- Poster presentation
- Open Access
Phalangeal microgeodic syndrome, a case series
Pediatric Rheumatologyvolume 9, Article number: P28 (2011)
Phalangeal microgeodic syndrome is a rare bone disorder affecting the fingers of young children, originally described by Maroteaux in 1970.
The aim of this case series is to present the clinical and radiological manifestations of three affected pediatric patients, and to illustrate the redundancy of additional investigations if the physician is aware of the disease.
The details of three patients with phalangeal microgeodic syndrome are summarized in the table. Three boys presented before the age of 2 years with swelling of the digits of one or both hands. Further clinical examination and laboratory evaluation were normal. On radiological examination multiple small osteolytic areas with sclerotic lining and periostal reactions were visible in the phalanges of the affected hands. All cases were treated with a conservative approach and spontaneous resolution occurred within weeks to months.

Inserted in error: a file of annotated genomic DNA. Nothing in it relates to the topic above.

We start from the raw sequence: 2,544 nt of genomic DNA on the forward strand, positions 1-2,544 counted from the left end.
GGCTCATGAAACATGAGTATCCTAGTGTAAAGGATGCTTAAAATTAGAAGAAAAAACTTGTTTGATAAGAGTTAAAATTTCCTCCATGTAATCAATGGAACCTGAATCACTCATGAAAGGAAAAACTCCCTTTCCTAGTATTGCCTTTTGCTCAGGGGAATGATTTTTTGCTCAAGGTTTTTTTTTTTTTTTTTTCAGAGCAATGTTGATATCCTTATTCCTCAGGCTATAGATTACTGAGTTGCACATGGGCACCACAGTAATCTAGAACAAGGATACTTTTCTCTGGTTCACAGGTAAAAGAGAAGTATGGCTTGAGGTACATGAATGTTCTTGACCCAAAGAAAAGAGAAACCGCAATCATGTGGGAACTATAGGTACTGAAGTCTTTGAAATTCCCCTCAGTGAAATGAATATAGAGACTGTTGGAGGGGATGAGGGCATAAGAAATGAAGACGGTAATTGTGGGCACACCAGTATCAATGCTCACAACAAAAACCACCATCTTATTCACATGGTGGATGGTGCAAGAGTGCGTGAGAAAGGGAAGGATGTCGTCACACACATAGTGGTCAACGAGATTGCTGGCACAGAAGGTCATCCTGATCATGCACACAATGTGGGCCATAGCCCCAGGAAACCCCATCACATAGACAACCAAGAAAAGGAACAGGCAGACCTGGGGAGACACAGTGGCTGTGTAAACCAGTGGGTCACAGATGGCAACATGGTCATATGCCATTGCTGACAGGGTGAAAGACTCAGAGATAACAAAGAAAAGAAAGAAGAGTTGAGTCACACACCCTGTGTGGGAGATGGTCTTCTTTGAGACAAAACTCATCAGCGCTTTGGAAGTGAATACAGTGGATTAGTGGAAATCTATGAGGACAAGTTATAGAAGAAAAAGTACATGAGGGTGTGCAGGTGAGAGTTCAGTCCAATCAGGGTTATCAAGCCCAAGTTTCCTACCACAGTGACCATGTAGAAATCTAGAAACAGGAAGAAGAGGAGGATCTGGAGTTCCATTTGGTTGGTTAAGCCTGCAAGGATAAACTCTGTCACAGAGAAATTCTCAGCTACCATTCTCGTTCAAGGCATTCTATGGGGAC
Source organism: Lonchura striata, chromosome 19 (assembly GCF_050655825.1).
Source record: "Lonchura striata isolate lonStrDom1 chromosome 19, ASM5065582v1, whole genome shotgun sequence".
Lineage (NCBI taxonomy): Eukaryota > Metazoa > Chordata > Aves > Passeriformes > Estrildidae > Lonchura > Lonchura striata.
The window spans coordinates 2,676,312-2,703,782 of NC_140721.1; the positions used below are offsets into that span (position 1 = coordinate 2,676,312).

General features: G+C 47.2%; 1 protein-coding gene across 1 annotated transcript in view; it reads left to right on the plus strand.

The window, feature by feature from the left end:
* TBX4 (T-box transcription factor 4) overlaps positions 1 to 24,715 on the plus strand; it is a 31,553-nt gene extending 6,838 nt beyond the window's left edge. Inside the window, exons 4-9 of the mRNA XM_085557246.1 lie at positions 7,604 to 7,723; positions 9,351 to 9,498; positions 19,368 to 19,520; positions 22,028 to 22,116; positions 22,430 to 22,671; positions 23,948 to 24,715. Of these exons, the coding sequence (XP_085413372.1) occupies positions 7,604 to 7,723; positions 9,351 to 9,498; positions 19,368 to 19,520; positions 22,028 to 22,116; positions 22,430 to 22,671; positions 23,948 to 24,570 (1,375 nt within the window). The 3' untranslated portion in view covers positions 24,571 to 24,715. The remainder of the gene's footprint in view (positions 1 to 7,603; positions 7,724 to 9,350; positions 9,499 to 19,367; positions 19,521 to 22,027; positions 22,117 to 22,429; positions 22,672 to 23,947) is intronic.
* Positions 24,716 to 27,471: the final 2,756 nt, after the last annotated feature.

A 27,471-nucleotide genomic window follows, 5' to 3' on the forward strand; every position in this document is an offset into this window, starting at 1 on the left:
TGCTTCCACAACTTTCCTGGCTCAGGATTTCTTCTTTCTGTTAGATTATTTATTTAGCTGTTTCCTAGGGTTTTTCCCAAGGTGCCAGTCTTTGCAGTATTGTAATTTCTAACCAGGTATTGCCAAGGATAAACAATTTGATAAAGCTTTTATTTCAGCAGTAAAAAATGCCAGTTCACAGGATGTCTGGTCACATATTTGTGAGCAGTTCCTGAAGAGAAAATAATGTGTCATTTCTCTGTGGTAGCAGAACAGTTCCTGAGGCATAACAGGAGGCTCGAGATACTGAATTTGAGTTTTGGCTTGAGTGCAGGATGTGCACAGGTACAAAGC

Phalangeal microgeodic is a rare bone disorder presenting with swelling of multiple digits yet alarming radiological signs. These manifestations can be misinterpreted as caused by an infectious, inflammatory or osteolytic condition and prompt clinicians to expand the diagnostic process with MRI or scintigraphic imaging and even biopsy. Timely recognition of clinical and typical radiological signs may prevent unnecessary investigations for this benign condition.
|Patient 1||Patient 2||Patient 3|
|Clinical signs||Painless swelling, redness, both hands||Painless swelling, no redness, left hand||Painful swelling, redness, right hand|
|Radiological signs||Multiple small osteolytic lesions with sclerotic rim and periosteal reaction||Multiple small osteolytic lesions with sclerotic rim and periosteal reaction||Multiple small osteolytic lesions with sclerotic rim and periosteal reaction|